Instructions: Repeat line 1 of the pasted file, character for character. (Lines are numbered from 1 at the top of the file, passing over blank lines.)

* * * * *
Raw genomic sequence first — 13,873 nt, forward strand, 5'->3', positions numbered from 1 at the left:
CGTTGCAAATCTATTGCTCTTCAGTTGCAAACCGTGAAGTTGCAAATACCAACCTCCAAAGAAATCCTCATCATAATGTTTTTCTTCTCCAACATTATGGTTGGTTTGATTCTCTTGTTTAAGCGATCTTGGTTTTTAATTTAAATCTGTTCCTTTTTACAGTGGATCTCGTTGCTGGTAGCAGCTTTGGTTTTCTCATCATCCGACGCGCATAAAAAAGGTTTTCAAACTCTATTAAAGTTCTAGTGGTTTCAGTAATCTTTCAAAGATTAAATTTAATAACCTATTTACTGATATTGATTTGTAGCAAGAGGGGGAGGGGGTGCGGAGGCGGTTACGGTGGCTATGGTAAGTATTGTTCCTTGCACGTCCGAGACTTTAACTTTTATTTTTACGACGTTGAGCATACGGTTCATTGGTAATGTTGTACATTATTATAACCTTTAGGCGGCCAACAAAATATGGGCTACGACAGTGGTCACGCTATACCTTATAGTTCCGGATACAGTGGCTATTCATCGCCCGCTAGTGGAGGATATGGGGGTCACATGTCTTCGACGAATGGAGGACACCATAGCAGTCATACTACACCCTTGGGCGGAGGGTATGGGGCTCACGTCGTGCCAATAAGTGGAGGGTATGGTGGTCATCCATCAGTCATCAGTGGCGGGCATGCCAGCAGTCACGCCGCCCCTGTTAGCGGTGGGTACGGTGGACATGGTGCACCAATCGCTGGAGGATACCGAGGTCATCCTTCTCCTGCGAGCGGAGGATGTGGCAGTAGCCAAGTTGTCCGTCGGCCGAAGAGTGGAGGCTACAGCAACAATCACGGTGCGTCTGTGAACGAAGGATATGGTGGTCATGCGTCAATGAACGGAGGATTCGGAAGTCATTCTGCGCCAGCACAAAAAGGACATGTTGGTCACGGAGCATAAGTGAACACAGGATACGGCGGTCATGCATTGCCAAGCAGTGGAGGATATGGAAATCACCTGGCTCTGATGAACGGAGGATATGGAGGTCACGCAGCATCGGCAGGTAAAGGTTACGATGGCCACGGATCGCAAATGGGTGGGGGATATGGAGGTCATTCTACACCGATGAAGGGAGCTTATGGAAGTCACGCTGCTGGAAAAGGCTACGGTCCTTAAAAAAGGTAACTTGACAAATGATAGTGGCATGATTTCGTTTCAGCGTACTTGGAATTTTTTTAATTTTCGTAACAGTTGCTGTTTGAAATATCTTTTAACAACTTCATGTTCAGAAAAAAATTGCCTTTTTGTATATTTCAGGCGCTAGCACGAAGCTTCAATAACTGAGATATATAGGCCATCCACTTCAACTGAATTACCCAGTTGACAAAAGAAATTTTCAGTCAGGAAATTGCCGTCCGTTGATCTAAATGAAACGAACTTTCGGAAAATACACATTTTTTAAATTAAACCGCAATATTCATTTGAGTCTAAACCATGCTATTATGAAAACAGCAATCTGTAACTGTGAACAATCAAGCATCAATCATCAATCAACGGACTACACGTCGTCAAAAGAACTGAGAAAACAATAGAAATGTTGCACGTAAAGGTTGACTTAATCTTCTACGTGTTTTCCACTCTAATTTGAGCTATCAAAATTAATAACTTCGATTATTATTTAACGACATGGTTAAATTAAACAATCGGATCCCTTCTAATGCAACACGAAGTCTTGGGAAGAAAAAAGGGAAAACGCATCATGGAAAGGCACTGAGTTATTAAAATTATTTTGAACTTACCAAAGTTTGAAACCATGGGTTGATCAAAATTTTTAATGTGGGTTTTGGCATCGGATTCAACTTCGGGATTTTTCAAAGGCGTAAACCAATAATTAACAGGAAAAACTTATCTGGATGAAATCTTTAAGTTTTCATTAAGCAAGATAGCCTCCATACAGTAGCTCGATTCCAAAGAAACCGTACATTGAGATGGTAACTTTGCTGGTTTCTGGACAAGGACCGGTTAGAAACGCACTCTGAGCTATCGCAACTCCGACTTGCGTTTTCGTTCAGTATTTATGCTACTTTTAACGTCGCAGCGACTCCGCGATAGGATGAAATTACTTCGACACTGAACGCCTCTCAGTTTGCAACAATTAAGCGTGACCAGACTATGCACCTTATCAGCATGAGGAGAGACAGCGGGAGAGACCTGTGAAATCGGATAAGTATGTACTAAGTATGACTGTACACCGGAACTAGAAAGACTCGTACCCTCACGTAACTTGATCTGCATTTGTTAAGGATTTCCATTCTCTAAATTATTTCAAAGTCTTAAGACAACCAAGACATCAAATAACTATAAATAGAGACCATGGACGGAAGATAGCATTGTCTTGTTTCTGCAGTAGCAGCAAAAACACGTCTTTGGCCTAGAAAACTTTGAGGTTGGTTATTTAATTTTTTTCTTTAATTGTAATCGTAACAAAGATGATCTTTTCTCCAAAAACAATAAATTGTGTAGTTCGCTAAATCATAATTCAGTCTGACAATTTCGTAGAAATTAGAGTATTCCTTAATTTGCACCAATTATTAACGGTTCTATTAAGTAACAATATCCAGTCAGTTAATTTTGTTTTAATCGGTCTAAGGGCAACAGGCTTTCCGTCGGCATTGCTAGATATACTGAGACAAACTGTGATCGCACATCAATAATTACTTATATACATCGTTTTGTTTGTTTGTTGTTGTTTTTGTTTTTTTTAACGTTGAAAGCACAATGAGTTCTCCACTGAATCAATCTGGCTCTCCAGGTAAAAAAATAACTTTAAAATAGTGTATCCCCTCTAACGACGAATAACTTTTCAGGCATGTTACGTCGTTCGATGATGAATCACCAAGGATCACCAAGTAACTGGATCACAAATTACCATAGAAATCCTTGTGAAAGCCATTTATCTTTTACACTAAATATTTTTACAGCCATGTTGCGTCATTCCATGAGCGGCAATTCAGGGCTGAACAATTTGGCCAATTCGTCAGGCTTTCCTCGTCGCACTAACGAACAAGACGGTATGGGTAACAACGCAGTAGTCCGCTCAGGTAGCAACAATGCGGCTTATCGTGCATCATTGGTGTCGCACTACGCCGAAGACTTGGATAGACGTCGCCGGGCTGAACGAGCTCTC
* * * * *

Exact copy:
Raw genomic sequence first — 13,873 nt, forward strand, 5'->3', positions numbered from 1 at the left: